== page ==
California has positioned itself as the leader of the anti-Trump "resistance." But nowhere is the danger for Democrats more acute, or the stakes higher.
House Democrats' battle plan is built around the state, where they opened a sort of HQ2 early last year.
Hillary Clinton won seven congressional districts currently held by Republicans, and Democrats are targeting another three on top of that, meaning California alone could supply close to half of the 24 seats necessary to flip the House.
There is a golden opportunity in the Golden State, but Democrats live in fear of getting "Aguilared" — a reference to Rep. Pete Aguilar, D-Calif., who missed out on the ballot in 2012 because two Republicans finished ahead of him in the "jungle primary."
In general, the liberal state's system favors Democrats. This year, for instance, Republicans are likely to be locked out of elections for both governor and Senate, which could depress GOP turnout statewide.
But in places with a lot of strong Democrats and only one or two strong Republicans, the GOP has a chance to win both tickets to the main event in November.
Famously conservative, Orange County went blue in 2016 for the first time since the Great Depression — thanks to demographic changes and college-educated whites' revulsion to Donald Trump — setting off a political realignment.
It used to be like pulling teeth to find candidates here, Democrats say.
Now, it's a free-for-all, with more than 30 Democrats running for four seats.
There's a famed stem-cell researcher, a lottery winner who used his windfall for charity, former Obama administration and Senate officials, well-connected lawyers and businessmen, two University of California-Irvine professors, and an FBI advisor who helped organize the Los Angeles event where former director James Comey found out he was fired.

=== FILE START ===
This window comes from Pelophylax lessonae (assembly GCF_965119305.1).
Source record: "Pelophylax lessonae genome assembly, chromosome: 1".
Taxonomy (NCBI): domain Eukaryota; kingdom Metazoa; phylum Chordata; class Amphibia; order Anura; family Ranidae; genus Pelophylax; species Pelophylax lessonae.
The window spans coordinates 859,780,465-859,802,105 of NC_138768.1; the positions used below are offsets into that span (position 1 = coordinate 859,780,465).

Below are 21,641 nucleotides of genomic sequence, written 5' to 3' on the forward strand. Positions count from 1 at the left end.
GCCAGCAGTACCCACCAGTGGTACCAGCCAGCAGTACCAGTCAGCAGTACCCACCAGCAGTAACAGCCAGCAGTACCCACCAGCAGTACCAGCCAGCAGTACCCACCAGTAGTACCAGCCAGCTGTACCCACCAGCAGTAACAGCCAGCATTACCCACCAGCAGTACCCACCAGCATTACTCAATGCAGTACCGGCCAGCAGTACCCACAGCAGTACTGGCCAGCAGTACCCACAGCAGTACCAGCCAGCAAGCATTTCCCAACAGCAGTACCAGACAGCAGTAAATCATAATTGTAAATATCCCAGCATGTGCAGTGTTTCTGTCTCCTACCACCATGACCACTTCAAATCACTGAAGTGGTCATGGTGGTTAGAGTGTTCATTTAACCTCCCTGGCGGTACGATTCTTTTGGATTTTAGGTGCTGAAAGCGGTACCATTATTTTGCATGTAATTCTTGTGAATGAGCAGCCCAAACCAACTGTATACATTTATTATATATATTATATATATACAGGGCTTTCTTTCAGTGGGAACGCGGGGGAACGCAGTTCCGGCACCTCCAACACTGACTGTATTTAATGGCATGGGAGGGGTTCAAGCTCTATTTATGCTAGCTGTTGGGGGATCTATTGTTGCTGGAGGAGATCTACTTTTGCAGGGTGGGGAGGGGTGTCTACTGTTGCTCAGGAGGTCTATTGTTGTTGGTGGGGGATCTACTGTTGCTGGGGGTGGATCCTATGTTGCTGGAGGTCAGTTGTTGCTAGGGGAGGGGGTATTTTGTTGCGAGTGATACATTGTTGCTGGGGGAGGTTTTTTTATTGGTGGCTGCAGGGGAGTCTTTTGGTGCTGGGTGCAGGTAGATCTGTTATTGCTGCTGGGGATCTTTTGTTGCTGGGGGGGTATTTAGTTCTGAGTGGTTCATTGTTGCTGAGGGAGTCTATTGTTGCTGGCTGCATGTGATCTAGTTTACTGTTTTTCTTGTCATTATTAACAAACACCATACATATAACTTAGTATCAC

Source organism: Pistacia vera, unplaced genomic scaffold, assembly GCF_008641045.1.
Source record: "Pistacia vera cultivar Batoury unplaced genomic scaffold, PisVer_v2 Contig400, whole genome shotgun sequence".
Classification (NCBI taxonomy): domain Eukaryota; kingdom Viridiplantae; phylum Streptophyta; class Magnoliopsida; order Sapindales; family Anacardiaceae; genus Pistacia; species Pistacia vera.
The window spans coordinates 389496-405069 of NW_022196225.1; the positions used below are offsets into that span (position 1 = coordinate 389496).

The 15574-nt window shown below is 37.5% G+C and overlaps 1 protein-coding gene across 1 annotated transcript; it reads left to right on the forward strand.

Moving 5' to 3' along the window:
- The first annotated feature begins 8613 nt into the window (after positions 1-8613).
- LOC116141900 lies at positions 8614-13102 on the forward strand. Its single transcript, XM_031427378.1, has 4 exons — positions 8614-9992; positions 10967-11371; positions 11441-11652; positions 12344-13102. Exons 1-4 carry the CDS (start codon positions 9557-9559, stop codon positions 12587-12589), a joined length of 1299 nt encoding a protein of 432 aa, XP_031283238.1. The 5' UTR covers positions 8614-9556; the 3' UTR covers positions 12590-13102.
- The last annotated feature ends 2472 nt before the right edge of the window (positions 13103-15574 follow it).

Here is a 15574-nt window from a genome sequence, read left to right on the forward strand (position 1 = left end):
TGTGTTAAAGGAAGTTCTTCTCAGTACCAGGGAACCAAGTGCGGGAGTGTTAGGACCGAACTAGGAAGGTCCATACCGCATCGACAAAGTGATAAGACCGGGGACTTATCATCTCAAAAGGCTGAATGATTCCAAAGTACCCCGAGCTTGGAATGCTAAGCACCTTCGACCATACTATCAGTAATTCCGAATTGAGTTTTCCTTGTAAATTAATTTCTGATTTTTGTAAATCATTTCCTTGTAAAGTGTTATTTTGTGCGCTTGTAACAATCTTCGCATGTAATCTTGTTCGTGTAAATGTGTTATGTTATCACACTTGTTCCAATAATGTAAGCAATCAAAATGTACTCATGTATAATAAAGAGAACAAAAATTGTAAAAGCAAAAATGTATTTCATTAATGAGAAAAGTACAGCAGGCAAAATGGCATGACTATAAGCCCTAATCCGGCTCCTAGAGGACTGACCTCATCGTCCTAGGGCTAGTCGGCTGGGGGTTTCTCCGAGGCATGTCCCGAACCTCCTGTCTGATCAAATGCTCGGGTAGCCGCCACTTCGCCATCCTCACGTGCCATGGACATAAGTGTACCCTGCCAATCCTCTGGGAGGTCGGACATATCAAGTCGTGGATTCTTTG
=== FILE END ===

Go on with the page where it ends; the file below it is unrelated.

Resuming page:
"Two years ago, if we had any one of them we would have jumped for joy," said Orange County Democratic Party Chair Fran Sdao.
What can Democrats do?
Democrats are not sure what exactly they should do about their overabundance. They don't want to discourage participation, not to mention that Washington operatives don't exactly have a perfect record of identifying winners in the first place.
Then there's the potential blowback in a party resistant to candidates being elected from on-high, rather than bottom-up, in the wake of the Clinton-Sanders battle.
In a key battleground in Colorado, one Democrat — the grandson of a former congressman — publicly railed against "party apparatchiks" for trying to force him out of the race in favor of the "cookie-cutter" favorite.
In Kentucky, Amy McGrath, the first female Marine to fly in an F/A-18 on a combat mission, fumed when Democrats recruited Lexington Mayor Jim Gray, whom they had been courting for years.
A widely shared article in the anti-establishment news outlet The Intercept described a half dozen places where progressive candidates have clashed with bigfooting national Democrats.
And anyway, party bosses have less leverage than they used to, so trying to cull candidates probably wouldn't work, said Mike Levin, the former executive director of the Orange County Democratic Party.
"It's sort of like whack-a-mole — if you were to get one candidate out, another would pop up," Levin said.
He would know — he's one of the six candidates running in Issa's district.